It’s Tuesday Night Football.
Party at Kljestan’s!
The United States is in Europe Tuesday as they conclude the second match of their first true camp under Jurgen Klinsmann.
As sure as the opponent and match location are the diametrically opposite to the Home Depot Center and Costa Rica…is the approach and stature of Klinsmann and his predecessor Bob Bradley.
Whereas Bradley was given a short tether and media statements around him were perennially stamped with the almost-infamous phrase “get results,” Klinsmann’s early term has been marked with a draw and now a home loss against a Costa Rican side that played about as organized as a pick-up team from the San José barrio.
Tuesday? The United States will face much stiffer competition in Belgium–a team that boasts quite a bit of talent, but never seems to compile it well all at once.
In fact, many of the Red Devils can be readily identified by their clubs (Chelsea, PSV, Arsenal, Manchester City, Benfica, Lille and more) and by their lone last names as well: Fellaini, Vermaelen, Kompany, Lukaku, and Hazard.
Despite those names adorning their kits, Belgium comes off a pedestrian effort; a 1-1 draw in the Euro qualifiers on Friday against Azerbaijan.
The Red Devils had a slight advantage in possession and more than a triple advantage in opportunities, but could only muster a penalty kick for their lone tally from 34-year-old Nuremburg greybeard Timmy Simons.
That said, the United States simplistically controlled the run of play with fundamental checkbacks in the 1st half against Costa Rica while appearing worn out in the 2nd half, offering up a goal on an odd man run that was the difference maker.
Should the States play defense anywhere near how they did the entire match against Costa Rica the final scoreline might make USSF cringe–rightly or wrongly–at the opening salvo from Heir Klinsmann.
On to our official USA vs. Belgium preview. As usual we go:
About The Opponent
TSG What Are Looking For
11 At The Whistle
About The Opponent:
Conspiracy theory? Sunil Gulati knew Klinsmann was his man immediately after the Gold Cup final and asked the German who he wanted his September friendlies against.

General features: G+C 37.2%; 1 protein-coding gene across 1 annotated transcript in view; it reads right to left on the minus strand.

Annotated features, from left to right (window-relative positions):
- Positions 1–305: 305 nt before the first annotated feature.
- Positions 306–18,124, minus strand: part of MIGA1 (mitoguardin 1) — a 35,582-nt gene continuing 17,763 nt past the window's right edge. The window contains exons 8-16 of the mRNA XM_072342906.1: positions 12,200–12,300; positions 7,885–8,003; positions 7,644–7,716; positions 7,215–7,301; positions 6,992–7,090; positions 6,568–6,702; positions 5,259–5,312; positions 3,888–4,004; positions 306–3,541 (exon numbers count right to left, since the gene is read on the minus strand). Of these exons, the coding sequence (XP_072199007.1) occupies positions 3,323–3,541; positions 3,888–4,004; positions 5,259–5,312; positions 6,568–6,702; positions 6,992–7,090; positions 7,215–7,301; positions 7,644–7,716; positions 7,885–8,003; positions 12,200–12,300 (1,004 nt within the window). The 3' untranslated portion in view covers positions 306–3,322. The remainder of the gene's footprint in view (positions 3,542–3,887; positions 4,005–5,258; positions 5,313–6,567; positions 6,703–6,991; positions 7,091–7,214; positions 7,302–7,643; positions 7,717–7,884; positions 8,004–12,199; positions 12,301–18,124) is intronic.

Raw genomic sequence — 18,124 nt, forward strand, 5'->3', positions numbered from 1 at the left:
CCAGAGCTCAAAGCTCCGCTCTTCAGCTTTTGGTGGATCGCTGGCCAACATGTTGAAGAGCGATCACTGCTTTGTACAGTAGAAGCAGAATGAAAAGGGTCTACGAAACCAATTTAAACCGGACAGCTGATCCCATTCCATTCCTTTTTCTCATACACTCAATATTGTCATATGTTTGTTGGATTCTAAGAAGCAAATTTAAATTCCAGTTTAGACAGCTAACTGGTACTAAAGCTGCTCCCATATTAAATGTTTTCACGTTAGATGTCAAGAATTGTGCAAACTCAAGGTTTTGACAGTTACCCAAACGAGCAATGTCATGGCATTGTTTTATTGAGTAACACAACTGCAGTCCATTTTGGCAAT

Evidence? Belgium plays a similar 4-1-2-3 to the formation the United States has used in its two previous games.
Belgium employs Chelsea wunderkind and Didier Drogba carbon copy Romelu Lukaku at striker–though a teenager, Lukaku is explosive and shortly should take the reins up top for the Blues at Stamford Bridge.
That and Belgium doesn’t get it’s fullbacks up the pitch nearly as much as Klinsmann hopes his make it Tuesday.
In fact, rightback Toby Alderweireld is a centerback by trade for Ajax. (He’s still loop in some crosses for the massive target afro of Marouane Fellaini.)
Wait…did someone say Fellaini?!
TSG What Are We Looking For:
• The best defense better be a good offense
While media raved about the United States attacking combination play, TSG will play the role of wet blanket here.
Costa Rica’s defense was shambolic. The play by the US fundamentally sound at times, but elementary in nature.
Simple checkbacks with an overlapping winger or defender usually easily opened up Costa Rica in the 1st half.
When the Ticos finally adjusted at halftime, the simple deep-dropping of Jose Torres and Landon Donovan around the halfline to start the offense and of Jozy Altidore and eventually Juan Agudelo in the attacking third was not as effective.
That said, you can commend Team Klinsmann on two things that were begged for, nay, starved for during the Bob Bradley era.
Movement off the ball. The US had this in abundance–yes abundance–in the 1st half Friday night.
Jozy Altidore had multiple offside calls on him this game. That is a sign of an attacker working the backline. (Yes, some of those offsides were due to indecision by Robbie Rogers, but nevertheless.)
Secondly, the US attempted to dictate the play and tempo to Costa Rica. That, if you recall, was the #2 critical question that Bob Bradley had trouble answering in the Gold Cup.
Both the offball movement and willingness to keep possession enabled the US to protect a backline that was lucky not to be exposed more often by their CONCACAF foes.